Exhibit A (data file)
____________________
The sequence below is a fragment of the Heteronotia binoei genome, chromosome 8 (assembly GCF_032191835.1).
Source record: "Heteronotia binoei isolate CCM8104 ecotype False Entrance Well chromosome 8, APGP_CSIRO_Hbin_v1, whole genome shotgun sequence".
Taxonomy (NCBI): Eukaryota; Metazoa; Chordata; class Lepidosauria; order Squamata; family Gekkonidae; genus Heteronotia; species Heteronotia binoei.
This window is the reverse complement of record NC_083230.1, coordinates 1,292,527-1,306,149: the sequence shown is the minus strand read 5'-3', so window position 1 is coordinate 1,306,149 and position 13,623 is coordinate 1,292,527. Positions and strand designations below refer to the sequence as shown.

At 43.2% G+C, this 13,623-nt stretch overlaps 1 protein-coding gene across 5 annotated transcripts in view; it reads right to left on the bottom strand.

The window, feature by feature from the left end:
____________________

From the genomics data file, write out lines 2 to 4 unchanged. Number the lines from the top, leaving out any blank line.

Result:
Source record: "Heteronotia binoei isolate CCM8104 ecotype False Entrance Well chromosome 8, APGP_CSIRO_Hbin_v1, whole genome shotgun sequence".
Taxonomy (NCBI): Eukaryota; Metazoa; Chordata; class Lepidosauria; order Squamata; family Gekkonidae; genus Heteronotia; species Heteronotia binoei.
This window is the reverse complement of record NC_083230.1, coordinates 1,292,527-1,306,149: the sequence shown is the minus strand read 5'-3', so window position 1 is coordinate 1,306,149 and position 13,623 is coordinate 1,292,527. Positions and strand designations below refer to the sequence as shown.